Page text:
Size Appearance and Subdivision into Subunits

When examined by electron microscopy the isolated bacterial ribosomes at first approximation look like compact rounded particles with linear sizes of about 200 to 250 Â (Fig. 5.1), and somewhat larger, from 200 to 300 Â, in the case of eukaryotic ribosomes. Ribosomes from different organisms and cells, whether prokaryotic or eukaryotic ones, have a strikingly similar appearance.

A characteristic feature of one of the visible ribosomal projections is a groove dividing the ribosome into two unequal parts (Fig. 5.2). This subdivision reflects the fact that the ribosome consists of two separable subparticles, or ribosomal subunits. Under certain conditions, e.g., if the concentration of magnesium ions in the medium is sufficiently low, the ribosome dissociates into two subunits with a mass ratio of about 2:1 (Fig. 5.3). The prokaryotic 70S ribosome dissociates into subunits with the sedimentation coefficients 50S (molecular mass 1.65 x 106 daltons) and 30S (molecular mass 0.85 x 106 daltons):

The eukaryotic 80S ribosome dissociates into 60S and 40S subunits: 80S ® 60S + 40S

The dissociation can be also induced by Na+, Li+, and urea, as well as by high concentrations (above 0.5 M) of such "physiological" monovalent cations as K+ and NH4+. The dissociation of Escherichia coli 70S ribosomes following a decrease of the Mg2+ concentration is illustrated

Figure 5.1. Electron micrograph of the 70S ribosomes isolated from Escherichia coli. To achieve the contrast necessary for the particles to be seen in the electron microscope, the isolated 70S ribosomes are applied on an ultra-thin carbon film; the film with attached particles is treated by uranyl acetate solution and dried in air. The particles become embedded in uranyl acetate that fills cavities and grooves. The ribosomal particles having lower electron density than uranyl acetate appear negatively stained against the background of uranyl acetate. The arrows indicate the L7/L12 stalk described in the text. (Original photo by V. D. Vasiliev).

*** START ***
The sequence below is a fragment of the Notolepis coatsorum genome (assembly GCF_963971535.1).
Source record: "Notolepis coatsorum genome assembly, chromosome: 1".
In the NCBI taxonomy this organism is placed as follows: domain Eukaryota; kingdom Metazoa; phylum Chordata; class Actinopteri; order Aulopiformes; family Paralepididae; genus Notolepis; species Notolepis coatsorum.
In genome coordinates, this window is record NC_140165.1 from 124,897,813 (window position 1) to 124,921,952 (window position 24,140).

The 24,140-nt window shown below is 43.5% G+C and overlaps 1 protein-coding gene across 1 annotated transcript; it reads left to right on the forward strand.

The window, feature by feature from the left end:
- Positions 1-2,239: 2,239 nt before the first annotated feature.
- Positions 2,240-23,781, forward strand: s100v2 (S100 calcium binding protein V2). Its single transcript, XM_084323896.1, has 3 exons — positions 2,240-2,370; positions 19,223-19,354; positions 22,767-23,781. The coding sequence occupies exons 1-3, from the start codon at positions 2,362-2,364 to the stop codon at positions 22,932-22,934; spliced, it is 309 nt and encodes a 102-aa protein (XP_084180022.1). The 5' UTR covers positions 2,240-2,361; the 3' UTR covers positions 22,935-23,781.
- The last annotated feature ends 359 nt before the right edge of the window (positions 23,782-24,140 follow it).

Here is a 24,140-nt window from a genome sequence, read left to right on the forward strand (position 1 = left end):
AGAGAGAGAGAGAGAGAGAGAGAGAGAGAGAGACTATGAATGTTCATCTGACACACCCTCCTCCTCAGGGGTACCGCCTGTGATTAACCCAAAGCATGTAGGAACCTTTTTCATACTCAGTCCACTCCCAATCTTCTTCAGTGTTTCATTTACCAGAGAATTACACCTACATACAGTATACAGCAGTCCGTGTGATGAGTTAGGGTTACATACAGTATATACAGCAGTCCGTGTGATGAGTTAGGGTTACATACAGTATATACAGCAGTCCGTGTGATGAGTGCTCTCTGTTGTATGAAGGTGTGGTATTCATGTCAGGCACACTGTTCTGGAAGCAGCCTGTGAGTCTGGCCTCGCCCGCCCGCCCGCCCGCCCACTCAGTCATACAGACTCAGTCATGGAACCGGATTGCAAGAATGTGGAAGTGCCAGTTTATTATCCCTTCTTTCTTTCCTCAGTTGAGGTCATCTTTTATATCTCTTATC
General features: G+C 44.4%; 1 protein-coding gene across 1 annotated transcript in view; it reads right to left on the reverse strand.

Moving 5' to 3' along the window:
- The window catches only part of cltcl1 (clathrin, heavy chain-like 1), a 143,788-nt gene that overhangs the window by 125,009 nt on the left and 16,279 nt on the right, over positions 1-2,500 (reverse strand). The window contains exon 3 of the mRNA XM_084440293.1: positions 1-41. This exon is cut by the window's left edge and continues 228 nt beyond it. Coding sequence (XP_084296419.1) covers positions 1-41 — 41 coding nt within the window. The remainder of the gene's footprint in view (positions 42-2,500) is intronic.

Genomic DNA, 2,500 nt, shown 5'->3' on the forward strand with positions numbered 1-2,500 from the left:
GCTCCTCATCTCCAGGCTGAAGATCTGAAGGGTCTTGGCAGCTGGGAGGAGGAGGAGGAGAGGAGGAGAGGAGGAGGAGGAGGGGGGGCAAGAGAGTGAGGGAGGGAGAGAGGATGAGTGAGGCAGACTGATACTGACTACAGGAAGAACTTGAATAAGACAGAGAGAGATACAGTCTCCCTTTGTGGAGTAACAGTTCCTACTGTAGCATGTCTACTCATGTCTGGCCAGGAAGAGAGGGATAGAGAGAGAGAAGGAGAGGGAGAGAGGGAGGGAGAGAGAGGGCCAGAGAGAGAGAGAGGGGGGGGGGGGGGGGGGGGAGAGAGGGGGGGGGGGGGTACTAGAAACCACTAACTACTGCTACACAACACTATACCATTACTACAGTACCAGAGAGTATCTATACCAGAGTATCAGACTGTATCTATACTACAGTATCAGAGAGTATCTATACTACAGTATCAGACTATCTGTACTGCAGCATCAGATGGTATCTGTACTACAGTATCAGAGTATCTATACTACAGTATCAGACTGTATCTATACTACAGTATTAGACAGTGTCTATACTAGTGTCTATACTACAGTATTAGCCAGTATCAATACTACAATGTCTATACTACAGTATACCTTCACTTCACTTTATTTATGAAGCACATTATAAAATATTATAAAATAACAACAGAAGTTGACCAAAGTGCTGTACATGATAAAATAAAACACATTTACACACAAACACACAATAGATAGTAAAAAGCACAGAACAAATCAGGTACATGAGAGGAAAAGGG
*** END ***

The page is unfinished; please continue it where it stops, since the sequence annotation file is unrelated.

Figure 5.2. Electron micrographs of individual Escherichia coli 70S ribosomes illustrating their subdivision into two unequal subunits; the images are oriented such that the small subunit is at the top and the large subunit is at the bottom. (Original photos by V.D. Vasiliev; see also C.E. Hall & H.S. Slater, J. Mol. Biol. 1, 329-332, 1959; H.E. Huxley & G. Zubay, J. Mol. Biol. 2, 10-18, 1960; V.D. Vasiliev, FEBS Lett. 14, 203-205, 1971).

A: Ribosomes contrasted by metal shadowing. In this case, to achieve the necessary contrast the suspension of isolated 70S ribosomes is applied to a carbon film surface and freeze-dried; the particles are shadowed by metal (tungsten or tungsten-rhenium alloy) using vacuum evaporation at an angle of about 75° to film surface; this yields shadow-cast particles.

B: Negatively stained ribosomes, prepared as described in the legend to Fig. 5.1.

Figure 5.2. Electron micrographs of individual Escherichia coli 70S ribosomes illustrating their subdivision into two unequal subunits; the images are oriented such that the small subunit is at the top and the large subunit is at the bottom. (Original photos by V.D. Vasiliev; see also C.E. Hall & H.S. Slater, J. Mol. Biol. 1, 329-332, 1959; H.E. Huxley & G. Zubay, J. Mol. Biol. 2, 10-18, 1960; V.D. Vasiliev, FEBS Lett. 14, 203-205, 1971).

A: Ribosomes contrasted by metal shadowing. In this case, to achieve the necessary contrast the suspension of isolated 70S ribosomes is applied to a carbon film surface and freeze-dried; the particles are shadowed by metal (tungsten or tungsten-rhenium alloy) using vacuum evaporation at an angle of about 75° to film surface; this yields shadow-cast particles.

B: Negatively stained ribosomes, prepared as described in the legend to Fig. 5.1.

Figure 5.3. Sedimentation pattern (analytical ultracentrifugation with schlieren optic) of the E. coli 70S ribosomes and the products of their dissociation achieved by lowering the Mg2+ concentration in the medium. A: 70S ribosomes in 10 mM MgCl2, 100 mM NH4Cl.

B: 30S and 50S subunits in 1 mM MgCl2, 100 mM NH4Cl.

Figure 5.3. Sedimentation pattern (analytical ultracentrifugation with schlieren optic) of the E. coli 70S ribosomes and the products of their dissociation achieved by lowering the Mg2+ concentration in the medium. A: 70S ribosomes in 10 mM MgCl2, 100 mM NH4Cl.

B: 30S and 50S subunits in 1 mM MgCl2, 100 mM NH4Cl.

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